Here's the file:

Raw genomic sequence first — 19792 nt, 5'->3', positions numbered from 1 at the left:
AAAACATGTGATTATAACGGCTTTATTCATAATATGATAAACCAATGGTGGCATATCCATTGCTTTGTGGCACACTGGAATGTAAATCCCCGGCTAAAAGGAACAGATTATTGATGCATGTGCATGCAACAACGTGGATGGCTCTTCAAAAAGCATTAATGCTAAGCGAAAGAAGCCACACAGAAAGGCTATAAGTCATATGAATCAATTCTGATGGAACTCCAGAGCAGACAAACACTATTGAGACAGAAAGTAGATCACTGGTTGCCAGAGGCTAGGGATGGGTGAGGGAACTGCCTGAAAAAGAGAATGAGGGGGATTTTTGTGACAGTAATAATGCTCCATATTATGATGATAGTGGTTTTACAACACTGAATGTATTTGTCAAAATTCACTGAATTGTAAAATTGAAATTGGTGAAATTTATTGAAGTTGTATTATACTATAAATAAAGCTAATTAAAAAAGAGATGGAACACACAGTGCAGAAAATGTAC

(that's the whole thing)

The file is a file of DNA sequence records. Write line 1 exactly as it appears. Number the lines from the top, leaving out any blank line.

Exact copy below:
Raw genomic sequence first — 19792 nt, 5'->3', positions numbered from 1 at the left: